Read Isaiah 64: 8 “Yet, O Lord, you are our father.  We are the clay, you are the potter: we are all the work of your hand.” This soul-training exercise involves shaping and creating something with clay while reflecting on the questions. It can also be done without the clay.

Begin softening a chunk of clay with your hands and ask yourself:

  • Who is shaping my life?
  • Am I molded by the influence of others?
  • Is my life directed by the pressures of society?
  • Is my life shaped by the demands of my schedule?

Notice how pliable and soft the clay is.  Ask yourself:

  • Am I like this clay in God’s hands?
  • Can God mold me?   Why not?

Read I Cor. 2: 9   “No eye has seen, no ear has heard, no mind conceived what God has prepared for those who love him.”  

  • Am I willing to be shaped by God for a life I can hardly imagine?
  • Can I give up my agenda and trust God to shape my life?
  • Am I willing risk my ego and let God plan my path?
  • Think of a plan that you are heavily invested in.  What if God said, “No.”  Would you go ahead anyway? Or surrender?
  • Think of your relationships with family or friends.  Are you pushing your agenda for someone?  Are you trying to control someone’s behavior?  Can you surrender control and trust God to take care of this person?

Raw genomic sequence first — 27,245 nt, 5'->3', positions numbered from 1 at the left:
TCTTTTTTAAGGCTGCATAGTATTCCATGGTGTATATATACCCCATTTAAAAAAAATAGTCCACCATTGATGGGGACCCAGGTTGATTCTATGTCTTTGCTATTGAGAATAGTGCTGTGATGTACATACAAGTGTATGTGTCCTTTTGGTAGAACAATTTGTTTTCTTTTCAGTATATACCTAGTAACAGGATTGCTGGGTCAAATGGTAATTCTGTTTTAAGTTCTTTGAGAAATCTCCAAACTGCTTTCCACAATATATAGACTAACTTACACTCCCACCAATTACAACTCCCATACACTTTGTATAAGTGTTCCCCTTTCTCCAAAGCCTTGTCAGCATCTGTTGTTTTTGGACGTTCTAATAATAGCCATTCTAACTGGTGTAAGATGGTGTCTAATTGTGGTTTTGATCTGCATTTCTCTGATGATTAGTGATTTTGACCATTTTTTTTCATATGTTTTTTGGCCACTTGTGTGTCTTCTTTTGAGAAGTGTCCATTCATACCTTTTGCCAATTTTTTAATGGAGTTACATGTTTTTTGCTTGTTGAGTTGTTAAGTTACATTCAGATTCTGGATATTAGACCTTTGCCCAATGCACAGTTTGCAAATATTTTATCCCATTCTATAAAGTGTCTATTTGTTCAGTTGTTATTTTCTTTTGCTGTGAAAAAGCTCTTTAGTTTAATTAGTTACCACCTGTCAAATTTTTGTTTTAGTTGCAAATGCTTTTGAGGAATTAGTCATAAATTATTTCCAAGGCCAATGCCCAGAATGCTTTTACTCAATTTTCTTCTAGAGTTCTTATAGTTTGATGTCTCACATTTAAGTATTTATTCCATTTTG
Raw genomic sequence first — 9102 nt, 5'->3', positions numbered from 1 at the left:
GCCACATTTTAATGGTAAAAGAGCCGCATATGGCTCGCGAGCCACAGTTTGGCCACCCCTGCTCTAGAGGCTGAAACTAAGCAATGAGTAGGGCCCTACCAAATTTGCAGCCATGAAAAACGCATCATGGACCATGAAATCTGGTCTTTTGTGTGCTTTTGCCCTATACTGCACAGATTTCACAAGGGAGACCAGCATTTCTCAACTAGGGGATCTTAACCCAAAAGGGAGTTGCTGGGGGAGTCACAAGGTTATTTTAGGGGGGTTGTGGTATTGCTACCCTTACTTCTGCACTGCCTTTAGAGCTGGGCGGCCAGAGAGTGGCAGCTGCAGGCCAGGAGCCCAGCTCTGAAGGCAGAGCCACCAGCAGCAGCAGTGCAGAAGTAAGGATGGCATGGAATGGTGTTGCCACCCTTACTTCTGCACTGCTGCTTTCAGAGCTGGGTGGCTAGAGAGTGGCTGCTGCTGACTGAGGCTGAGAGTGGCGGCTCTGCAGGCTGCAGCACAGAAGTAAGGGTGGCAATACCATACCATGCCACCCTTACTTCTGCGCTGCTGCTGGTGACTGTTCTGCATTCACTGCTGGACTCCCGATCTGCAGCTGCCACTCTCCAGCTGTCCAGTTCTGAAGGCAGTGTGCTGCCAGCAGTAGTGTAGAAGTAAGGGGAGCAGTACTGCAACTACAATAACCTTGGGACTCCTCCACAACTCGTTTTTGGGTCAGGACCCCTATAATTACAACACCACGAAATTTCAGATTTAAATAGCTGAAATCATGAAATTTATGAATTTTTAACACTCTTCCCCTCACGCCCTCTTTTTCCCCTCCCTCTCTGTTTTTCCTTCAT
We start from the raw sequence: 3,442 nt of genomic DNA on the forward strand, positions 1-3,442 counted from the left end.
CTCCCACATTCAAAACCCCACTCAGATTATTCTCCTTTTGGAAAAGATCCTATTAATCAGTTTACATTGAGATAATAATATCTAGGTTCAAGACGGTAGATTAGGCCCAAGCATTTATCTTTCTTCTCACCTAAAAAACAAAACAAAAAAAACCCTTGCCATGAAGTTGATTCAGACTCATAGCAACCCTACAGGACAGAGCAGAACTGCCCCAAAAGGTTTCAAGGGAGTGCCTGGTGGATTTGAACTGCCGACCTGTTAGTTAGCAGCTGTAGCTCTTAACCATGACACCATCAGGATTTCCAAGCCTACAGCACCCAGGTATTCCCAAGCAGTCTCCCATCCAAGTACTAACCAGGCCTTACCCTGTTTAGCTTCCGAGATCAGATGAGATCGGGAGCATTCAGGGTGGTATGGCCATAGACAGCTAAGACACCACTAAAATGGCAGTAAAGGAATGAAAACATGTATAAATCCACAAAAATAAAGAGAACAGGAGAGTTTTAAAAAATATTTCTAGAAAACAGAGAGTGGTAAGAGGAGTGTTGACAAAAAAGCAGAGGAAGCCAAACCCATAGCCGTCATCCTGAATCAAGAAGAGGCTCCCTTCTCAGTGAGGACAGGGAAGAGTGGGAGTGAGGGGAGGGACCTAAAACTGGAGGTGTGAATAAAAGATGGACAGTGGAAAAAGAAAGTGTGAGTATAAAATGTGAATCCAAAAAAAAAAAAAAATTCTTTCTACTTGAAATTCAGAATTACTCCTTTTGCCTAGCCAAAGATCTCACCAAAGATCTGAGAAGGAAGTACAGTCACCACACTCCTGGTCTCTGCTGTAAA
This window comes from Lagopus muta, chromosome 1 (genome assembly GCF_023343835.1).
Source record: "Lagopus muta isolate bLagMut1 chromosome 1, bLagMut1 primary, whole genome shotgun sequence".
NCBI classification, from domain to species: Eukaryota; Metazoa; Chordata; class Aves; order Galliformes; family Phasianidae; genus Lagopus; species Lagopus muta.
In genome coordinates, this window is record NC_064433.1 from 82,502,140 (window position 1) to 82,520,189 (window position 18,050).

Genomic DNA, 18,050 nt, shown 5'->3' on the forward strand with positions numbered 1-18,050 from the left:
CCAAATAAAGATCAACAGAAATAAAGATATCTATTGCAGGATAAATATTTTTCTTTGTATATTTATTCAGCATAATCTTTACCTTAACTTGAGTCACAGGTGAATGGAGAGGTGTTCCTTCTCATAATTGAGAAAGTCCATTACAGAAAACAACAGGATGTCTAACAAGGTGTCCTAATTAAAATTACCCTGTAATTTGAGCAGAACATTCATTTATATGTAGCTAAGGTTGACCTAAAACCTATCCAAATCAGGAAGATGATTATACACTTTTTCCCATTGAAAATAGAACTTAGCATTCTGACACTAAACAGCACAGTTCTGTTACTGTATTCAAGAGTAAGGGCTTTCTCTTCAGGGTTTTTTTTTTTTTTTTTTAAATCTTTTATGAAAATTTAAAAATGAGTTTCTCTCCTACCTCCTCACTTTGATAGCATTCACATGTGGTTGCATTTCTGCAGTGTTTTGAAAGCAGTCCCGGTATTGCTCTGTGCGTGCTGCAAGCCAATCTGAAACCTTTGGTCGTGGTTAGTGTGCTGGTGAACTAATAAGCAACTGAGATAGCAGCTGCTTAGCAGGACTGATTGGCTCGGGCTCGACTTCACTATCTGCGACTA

Consider your clay creation.  What does it symbolize for you?

Pray: Lord, help me to see the ways that am trying to keep you in your place, the ways I take your salvation, but refuse your Lordship over me, the times I maintain my identity with no thought to asking you how you would have me live or be, the ways I try to mold you into my image, so I can get my own way. Forgive my unwillingness to let you be King.

 “The process through which God shapes God’s dream in our lives is always done by hand. It is a process of intimate contact. Intimacy requires trust as it invites us to surrender to the touch of God’s love, so deeply personal, shaping us uniquely. No mass production on God’s workbench; no two pots alike in God’s kingdom; and in the end, no waste.”   Margaret Silf



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